Japan’s demographic reality is so extreme that even though it has the highest proportion of working seniors among developed countries, according to the Organization for Economic Cooperation and Development, it’s not nearly enough to stem the labor shortage. The number of workers older than 65 rose to 7.3 million in 2015, or 21.7 percent of the population for that age group, according to data from the statistics bureau.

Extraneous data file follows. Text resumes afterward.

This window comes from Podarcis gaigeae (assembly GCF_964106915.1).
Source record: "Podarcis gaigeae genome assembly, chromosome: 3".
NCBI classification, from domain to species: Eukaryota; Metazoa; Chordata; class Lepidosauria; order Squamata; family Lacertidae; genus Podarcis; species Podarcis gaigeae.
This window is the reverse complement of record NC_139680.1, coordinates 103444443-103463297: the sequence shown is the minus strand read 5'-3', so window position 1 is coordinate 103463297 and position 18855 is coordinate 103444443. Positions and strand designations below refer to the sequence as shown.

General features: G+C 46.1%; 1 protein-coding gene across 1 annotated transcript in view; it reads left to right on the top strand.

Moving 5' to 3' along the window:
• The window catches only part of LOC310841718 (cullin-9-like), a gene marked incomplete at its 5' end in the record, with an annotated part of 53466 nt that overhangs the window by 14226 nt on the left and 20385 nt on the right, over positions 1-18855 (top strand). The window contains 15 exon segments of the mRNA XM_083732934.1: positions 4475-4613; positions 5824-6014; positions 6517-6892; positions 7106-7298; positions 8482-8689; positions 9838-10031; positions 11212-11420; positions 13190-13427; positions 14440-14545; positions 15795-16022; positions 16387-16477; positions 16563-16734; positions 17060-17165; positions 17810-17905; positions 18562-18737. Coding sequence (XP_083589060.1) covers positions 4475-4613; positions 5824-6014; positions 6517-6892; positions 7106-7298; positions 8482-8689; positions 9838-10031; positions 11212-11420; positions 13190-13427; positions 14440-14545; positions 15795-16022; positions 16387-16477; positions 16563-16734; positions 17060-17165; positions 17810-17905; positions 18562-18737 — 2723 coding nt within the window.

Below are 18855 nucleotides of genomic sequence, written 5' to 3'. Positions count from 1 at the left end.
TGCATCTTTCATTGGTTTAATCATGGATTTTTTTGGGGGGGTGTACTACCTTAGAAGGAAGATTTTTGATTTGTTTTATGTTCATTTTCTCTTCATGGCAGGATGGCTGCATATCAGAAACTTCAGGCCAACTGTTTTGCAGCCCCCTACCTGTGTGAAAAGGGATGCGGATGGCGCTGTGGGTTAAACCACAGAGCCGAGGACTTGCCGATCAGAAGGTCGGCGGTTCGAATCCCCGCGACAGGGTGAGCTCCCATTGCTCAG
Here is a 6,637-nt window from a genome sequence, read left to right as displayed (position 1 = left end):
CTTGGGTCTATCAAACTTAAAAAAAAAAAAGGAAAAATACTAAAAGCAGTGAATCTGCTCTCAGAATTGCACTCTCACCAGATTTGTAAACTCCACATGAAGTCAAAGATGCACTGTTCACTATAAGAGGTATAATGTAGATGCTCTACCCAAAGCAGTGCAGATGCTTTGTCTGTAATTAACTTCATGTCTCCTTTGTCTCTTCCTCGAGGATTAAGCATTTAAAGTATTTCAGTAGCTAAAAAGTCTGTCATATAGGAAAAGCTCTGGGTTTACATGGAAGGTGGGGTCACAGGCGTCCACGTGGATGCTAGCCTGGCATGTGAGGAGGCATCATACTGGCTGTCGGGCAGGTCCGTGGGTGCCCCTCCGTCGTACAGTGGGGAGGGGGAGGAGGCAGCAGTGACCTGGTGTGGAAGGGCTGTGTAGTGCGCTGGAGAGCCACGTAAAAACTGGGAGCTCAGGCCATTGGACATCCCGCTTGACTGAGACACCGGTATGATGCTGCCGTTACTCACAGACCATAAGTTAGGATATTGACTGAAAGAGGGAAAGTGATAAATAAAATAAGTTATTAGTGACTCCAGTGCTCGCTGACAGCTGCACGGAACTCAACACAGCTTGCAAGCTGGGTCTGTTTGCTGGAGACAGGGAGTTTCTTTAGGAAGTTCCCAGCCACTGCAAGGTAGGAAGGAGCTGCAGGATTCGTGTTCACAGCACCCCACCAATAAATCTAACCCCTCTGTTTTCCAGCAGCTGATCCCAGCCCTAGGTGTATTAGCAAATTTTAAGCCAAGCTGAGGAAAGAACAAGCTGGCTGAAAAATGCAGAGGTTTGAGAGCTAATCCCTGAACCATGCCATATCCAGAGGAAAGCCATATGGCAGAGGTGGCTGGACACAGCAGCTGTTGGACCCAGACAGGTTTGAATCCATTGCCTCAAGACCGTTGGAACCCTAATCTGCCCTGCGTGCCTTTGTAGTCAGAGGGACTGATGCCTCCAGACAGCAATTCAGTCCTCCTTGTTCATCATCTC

Japan’s worsening worker shortage also is stark: the number of workers is projected to decline to 56 million in 2030 from 64 million in 2014. This forecast by the Japan Institute for Labor Policy and Training, a government-related group, is based on conditions that the economy and the labor force participation rate won’t change. To avoid such a shortage, the country needs to come up with more innovative policies to pull seniors into the workforce.